At the end of June, Ingo Hildebrandt celebrated his company’s 100th anniversary not just once, but twice. His enthusiasm was understandable, because Gefinal is in fine shape, and has been ever since it was founded by his grandfather a century ago. Since 44-year-old Ingo took over the reins, he has demonstrated an impressive ability to find creative ways of tackling new challenges and keeping pace with new technologies, especially when it comes to developing tailor-made solutions for his customers.
It all began in conventional enough circumstances. Gefinal had established a business making products for the mechanical engineering sector with a particular focus on stainless steel. “But we broke out of that mold, and now we also work with brass, copper and titanium. A significant number of our customers now come from the medical and food industries.” Gefinal’s products now include everything from sausage portioners to palladium-coated titanium expanded metals for smartphone displays, with batch sizes ranging from 1 to 100,000. This is a company that seems to offer something new around every corner. One example is the caravan pop top roofs made in Gefinal’s inimitable style: “We’ve developed a knack for those that no one else has mastered. It’s one of our unique selling points!” says Hildebrandt. Though unwilling to reveal the secret behind that particular product, he acknowledges that it put their abilities to the test: “It was incredibly tricky getting it right. We had to start from scratch and get really creative!” So what spurs on this ambitious Hessian businessman? Essentially, the urge to create things that other people regard as impossible. Hildebrandt and his team simply refuse to be intimidated. “If a customer’s needs change, we simply switch to a different manufacturing technology.” The company packages itself as a one-stop provider and doesn’t shy away from even the most challenging assignments. From shop fittings to designer lamps, Gefinal’s portfolio covers just about everything, even stretching to unusual services such as cleaning sheet metal parts.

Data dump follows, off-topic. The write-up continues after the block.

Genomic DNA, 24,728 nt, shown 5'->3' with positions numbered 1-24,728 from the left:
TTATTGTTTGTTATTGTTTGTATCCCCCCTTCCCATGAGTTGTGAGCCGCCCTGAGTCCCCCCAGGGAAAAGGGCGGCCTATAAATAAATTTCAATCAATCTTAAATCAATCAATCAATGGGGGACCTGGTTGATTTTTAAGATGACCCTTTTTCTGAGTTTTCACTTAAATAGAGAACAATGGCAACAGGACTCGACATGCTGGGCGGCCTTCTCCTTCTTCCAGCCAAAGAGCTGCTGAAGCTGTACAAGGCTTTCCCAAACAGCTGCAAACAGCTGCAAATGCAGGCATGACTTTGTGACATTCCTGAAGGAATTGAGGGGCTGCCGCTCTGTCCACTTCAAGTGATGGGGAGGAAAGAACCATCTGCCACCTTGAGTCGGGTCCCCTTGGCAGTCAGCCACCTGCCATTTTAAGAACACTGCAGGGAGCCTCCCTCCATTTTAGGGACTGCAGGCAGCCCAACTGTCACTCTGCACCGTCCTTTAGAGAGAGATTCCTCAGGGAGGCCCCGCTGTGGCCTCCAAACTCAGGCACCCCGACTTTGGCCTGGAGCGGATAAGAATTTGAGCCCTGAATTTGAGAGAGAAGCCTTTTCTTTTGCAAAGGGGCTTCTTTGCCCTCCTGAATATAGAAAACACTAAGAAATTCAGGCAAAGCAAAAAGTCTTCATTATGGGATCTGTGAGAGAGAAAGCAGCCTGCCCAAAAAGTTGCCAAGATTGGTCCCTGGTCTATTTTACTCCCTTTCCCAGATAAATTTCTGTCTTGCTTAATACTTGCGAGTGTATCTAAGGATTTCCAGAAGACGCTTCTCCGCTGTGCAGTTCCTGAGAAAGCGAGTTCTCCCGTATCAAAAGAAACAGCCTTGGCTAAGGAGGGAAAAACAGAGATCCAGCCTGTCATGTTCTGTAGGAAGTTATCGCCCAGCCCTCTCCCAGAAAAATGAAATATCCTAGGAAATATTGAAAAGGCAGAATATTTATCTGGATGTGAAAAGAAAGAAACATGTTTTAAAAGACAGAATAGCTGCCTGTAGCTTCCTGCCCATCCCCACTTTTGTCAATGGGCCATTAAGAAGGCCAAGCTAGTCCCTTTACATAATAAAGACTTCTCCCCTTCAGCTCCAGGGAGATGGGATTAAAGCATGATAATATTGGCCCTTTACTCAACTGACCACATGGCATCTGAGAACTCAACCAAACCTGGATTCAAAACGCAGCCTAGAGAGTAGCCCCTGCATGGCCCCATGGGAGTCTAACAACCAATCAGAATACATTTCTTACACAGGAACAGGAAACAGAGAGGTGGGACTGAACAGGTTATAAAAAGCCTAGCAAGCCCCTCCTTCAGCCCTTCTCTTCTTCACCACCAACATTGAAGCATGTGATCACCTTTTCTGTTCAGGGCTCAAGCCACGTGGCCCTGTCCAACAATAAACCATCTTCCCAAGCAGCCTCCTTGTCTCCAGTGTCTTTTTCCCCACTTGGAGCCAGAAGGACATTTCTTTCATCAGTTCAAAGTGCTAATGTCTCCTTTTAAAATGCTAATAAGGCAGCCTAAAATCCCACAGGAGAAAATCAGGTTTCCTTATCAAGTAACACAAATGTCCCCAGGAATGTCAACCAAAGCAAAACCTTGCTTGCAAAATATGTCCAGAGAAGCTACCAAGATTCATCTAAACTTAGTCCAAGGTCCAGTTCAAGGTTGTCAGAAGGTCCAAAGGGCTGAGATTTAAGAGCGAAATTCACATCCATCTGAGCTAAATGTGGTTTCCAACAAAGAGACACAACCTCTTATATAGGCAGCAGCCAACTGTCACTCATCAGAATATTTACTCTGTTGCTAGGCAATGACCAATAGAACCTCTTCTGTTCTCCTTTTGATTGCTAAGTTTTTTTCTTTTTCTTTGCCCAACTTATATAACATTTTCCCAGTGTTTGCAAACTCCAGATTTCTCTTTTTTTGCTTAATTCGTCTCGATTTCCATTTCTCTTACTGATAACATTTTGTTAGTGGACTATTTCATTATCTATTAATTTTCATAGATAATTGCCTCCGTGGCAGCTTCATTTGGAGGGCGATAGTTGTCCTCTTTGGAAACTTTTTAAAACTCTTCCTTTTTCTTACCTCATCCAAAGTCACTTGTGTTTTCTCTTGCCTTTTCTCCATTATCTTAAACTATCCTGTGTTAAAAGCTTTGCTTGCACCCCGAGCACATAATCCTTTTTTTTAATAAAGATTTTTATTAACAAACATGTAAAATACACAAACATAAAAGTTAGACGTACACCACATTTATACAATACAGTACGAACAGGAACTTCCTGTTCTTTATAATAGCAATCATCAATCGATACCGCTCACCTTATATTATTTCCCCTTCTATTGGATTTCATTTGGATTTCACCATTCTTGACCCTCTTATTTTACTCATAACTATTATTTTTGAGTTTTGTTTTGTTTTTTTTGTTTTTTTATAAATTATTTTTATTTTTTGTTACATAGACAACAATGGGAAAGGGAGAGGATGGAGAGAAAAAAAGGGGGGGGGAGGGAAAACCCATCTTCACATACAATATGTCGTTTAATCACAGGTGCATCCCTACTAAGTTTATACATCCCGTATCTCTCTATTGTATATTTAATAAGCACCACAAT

Ingo Hildebrandt’s success speaks for itself, but things haven’t always been easy. After completing his apprenticeship as a manufacturing engineer, Hildebrandt worked in the family business for a year before joining the management board in 2001. His switch to an executive role was unexpected, but unavoidable: “My dad was very ill, so I suddenly found myself taking over the business in my mid-20s. It wasn’t easy, and I certainly had to earn my spurs.” The experience he gained in that first year at the helm strengthened his resolution to take the company to the next level. He was determined that Gefinal should make more products in more creative ways, moving away from traditional sheet metal fabrication and adopting the role of a systems provider. “My fascination with sheet metal began during my apprenticeship,” says Hildebrandt.
And his enthusiasm hasn’t wavered over the past eight years. In fact, nowadays this father of three has an even clearer idea of what he wants to achieve. He is supported by his family, with both his wife Redwana and his sister Ines working alongside him. “We have a very close, trusting relationship. That gives me the freedom to sometimes take unusual steps and add products to our portfolio that other people wouldn’t even consider.” His wife is far more than the perfect helpmate to her husband. Her business administration qualifications make her the perfect choice to take on responsibility for areas such as HR. And the next generation is waiting in the wings, with their 26-year-old nephew Andy already on board. He joined Gefinal after graduating from university, making his uncle Ingo very proud in the process.